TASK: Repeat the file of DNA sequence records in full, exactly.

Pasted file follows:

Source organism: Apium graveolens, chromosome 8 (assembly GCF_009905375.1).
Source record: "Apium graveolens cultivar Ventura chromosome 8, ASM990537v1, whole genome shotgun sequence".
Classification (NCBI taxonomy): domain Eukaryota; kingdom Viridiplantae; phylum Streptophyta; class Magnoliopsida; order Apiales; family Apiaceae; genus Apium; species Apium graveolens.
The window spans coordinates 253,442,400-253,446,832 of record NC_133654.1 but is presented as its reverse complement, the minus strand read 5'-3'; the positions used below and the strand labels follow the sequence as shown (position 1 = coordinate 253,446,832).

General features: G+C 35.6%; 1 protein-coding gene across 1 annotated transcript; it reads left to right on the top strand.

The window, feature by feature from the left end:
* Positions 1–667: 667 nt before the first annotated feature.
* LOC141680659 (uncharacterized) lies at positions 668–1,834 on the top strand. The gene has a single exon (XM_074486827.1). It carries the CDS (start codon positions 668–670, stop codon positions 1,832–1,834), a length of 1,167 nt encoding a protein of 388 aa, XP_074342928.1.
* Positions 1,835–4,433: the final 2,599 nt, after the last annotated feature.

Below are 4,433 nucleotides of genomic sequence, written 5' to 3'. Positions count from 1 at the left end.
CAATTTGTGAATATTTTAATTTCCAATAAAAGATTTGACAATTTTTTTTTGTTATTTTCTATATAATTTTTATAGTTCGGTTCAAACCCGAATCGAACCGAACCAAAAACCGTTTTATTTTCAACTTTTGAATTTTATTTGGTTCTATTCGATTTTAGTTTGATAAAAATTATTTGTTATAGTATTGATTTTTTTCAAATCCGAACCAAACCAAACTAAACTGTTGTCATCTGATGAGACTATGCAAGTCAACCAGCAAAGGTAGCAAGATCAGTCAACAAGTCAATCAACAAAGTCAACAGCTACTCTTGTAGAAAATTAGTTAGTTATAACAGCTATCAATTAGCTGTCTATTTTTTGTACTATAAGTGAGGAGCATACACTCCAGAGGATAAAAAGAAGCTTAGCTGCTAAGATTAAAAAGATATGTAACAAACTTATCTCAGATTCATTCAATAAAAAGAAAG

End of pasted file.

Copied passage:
Source organism: Apium graveolens, chromosome 8 (assembly GCF_009905375.1).
Source record: "Apium graveolens cultivar Ventura chromosome 8, ASM990537v1, whole genome shotgun sequence".
Classification (NCBI taxonomy): domain Eukaryota; kingdom Viridiplantae; phylum Streptophyta; class Magnoliopsida; order Apiales; family Apiaceae; genus Apium; species Apium graveolens.
The window spans coordinates 253,442,400-253,446,832 of record NC_133654.1 but is presented as its reverse complement, the minus strand read 5'-3'; the positions used below and the strand labels follow the sequence as shown (position 1 = coordinate 253,446,832).

General features: G+C 35.6%; 1 protein-coding gene across 1 annotated transcript; it reads left to right on the top strand.

The window, feature by feature from the left end:
* Positions 1–667: 667 nt before the first annotated feature.
* LOC141680659 (uncharacterized) lies at positions 668–1,834 on the top strand. The gene has a single exon (XM_074486827.1). It carries the CDS (start codon positions 668–670, stop codon positions 1,832–1,834), a length of 1,167 nt encoding a protein of 388 aa, XP_074342928.1.
* Positions 1,835–4,433: the final 2,599 nt, after the last annotated feature.

Below are 4,433 nucleotides of genomic sequence, written 5' to 3'. Positions count from 1 at the left end.
CAATTTGTGAATATTTTAATTTCCAATAAAAGATTTGACAATTTTTTTTTGTTATTTTCTATATAATTTTTATAGTTCGGTTCAAACCCGAATCGAACCGAACCAAAAACCGTTTTATTTTCAACTTTTGAATTTTATTTGGTTCTATTCGATTTTAGTTTGATAAAAATTATTTGTTATAGTATTGATTTTTTTCAAATCCGAACCAAACCAAACTAAACTGTTGTCATCTGATGAGACTATGCAAGTCAACCAGCAAAGGTAGCAAGATCAGTCAACAAGTCAATCAACAAAGTCAACAGCTACTCTTGTAGAAAATTAGTTAGTTATAACAGCTATCAATTAGCTGTCTATTTTTTGTACTATAAGTGAGGAGCATACACTCCAGAGGATAAAAAGAAGCTTAGCTGCTAAGATTAAAAAGATATGTAACAAACTTATCTCAGATTCATTCAATAAAAAGAAAG